Koleksiyon Contract Office -Interior DesignEdit profile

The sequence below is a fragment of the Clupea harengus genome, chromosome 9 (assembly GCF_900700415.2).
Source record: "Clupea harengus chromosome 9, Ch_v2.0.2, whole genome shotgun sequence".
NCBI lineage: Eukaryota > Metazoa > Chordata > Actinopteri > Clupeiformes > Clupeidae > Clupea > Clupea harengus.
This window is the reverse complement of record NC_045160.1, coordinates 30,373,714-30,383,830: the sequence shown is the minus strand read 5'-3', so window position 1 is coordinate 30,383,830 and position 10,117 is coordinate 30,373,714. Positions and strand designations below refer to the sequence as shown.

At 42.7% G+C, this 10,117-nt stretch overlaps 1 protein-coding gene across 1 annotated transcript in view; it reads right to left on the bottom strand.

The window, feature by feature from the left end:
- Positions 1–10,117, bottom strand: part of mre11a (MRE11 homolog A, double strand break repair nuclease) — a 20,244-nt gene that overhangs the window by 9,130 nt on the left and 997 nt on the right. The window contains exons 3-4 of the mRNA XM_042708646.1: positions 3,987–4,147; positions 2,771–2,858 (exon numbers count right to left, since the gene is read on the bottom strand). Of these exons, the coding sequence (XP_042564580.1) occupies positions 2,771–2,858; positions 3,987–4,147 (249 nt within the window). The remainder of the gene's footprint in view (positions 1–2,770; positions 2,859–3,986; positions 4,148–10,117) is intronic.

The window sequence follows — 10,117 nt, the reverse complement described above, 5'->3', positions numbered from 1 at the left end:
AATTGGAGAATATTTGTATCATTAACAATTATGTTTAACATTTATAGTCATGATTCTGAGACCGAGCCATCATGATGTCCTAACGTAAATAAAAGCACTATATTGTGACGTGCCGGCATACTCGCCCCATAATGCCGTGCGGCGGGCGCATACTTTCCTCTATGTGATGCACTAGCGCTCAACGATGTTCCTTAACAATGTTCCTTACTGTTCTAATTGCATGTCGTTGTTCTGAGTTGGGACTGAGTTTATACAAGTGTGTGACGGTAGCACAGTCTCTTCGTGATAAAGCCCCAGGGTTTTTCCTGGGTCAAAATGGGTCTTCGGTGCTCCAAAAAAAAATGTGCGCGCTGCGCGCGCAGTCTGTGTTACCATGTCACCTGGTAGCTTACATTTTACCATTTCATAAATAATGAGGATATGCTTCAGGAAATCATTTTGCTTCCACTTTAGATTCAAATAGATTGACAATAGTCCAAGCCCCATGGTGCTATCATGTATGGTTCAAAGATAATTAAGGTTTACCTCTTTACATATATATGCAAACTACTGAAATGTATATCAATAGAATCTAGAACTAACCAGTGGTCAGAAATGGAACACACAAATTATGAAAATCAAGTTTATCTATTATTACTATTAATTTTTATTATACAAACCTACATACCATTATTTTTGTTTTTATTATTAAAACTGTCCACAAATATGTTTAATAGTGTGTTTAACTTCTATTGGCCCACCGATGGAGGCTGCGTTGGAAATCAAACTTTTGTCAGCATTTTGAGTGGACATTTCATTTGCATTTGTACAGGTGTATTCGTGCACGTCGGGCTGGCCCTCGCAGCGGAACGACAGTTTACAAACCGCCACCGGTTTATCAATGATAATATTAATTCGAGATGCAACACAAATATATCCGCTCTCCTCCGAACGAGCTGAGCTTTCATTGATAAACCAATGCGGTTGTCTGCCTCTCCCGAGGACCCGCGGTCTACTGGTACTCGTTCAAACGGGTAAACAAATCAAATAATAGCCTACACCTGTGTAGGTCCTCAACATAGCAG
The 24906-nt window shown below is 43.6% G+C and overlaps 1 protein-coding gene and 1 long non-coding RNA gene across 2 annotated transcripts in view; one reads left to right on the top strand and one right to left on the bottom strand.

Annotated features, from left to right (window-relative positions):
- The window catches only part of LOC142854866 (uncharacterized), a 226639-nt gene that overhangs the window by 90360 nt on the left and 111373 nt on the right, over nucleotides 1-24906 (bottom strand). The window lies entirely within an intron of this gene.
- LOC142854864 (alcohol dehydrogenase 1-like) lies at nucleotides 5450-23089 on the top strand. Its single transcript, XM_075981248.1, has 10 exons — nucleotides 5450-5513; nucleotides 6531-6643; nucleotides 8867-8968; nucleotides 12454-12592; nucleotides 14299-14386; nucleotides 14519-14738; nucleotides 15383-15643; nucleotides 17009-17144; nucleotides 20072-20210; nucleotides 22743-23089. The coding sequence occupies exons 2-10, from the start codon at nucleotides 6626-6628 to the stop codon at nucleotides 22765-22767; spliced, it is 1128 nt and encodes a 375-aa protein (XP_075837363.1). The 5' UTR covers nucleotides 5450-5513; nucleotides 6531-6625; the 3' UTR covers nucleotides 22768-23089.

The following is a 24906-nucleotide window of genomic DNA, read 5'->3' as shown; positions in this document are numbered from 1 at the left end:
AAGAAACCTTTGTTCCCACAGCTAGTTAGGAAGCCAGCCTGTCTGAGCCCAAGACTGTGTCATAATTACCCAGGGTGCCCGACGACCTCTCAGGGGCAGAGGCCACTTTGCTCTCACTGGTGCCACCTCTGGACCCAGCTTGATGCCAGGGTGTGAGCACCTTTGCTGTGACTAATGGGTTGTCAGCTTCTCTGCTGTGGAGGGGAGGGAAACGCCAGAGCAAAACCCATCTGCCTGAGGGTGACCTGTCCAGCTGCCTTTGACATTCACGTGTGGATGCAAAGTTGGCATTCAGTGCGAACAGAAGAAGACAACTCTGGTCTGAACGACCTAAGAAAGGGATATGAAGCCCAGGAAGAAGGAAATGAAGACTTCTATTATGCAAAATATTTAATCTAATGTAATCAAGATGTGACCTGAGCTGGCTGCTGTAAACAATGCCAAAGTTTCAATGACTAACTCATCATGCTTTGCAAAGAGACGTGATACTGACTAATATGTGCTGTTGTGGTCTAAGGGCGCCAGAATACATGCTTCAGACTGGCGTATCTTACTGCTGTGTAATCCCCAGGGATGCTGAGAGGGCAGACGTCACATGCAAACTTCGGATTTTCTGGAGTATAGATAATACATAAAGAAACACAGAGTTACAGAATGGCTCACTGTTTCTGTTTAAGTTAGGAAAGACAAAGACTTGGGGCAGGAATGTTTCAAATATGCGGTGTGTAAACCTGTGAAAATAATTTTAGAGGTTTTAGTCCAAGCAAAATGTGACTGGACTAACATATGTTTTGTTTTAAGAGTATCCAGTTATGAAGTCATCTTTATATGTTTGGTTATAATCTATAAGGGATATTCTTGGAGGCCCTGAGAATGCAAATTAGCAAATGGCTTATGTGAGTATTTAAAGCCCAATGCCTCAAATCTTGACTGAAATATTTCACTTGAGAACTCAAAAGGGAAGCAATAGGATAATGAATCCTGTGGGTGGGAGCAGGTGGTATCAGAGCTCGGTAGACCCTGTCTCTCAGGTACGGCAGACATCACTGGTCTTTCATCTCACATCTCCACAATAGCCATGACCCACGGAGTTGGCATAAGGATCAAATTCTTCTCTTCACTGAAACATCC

“No more no less` The was a former crane factory as it was bought and renewed as a furniture showroom for Koleksiyon in 1994. In 2000 earthquake reinforcement works were undertaken. As it was decided this year to change the programme for the building from “Home` to “Contract & Office` a comprehensive regeneration project came into question. As of 2010, the 4500m2 - 3 floor building will not only act as a furniture showroom but also house a staff of about 50 persons including managers, architects, designers, sales representatives and workers. The new programme obviously called for a strong coordination of various disciplines working under one roof, sharing the same space with customers and commodities. Apart from a mere traffic organization we tried to arrange spaces of interaction, meeting and also places for intimacy. Probably most obvious of those, a library with 6m height was installed in the atrium. Here a remodeled version of a traditional Turkish seating arrangement allows visitors as well as fellow collegues to take a rest and check out books specially selected for this case. The library contains barely books about design and architecture while providing users with ones ranging from sociology to science, from literature to economics, from ecology to philosophy –a conscious decision. The flexible conference and exhibition space, supported with a cafeteria -which offers organic food prepared using a small vegetable farm in the campus- allows for meetings, conferences, education and other interactive organizations to take place, for staff, customers, collegues and visitors in general. The showroom itself acts as an art gallery space as well, hosting temporary exhibitions and works of contemporary artists. The industrial heritage of the building has been preserved as a contrast to the contemporary furniture. In order to emphasise the products, simple natural materials and recessed colors were chosen. Transparency and accesibility was reinforced through elimination of certain walls and obstacles. The “new` art of working in our projection of the coming years calls for creativity in all levels of hierarchy, thus blurring boundaries and requesting flexibity and clearity in the spaces we are experiencing. “Less` may fall short of covering our future needs while “more` may be proved unnecessary. “No more no less`, the reorganization of the building seeks answers to these questions as well as producing new ones.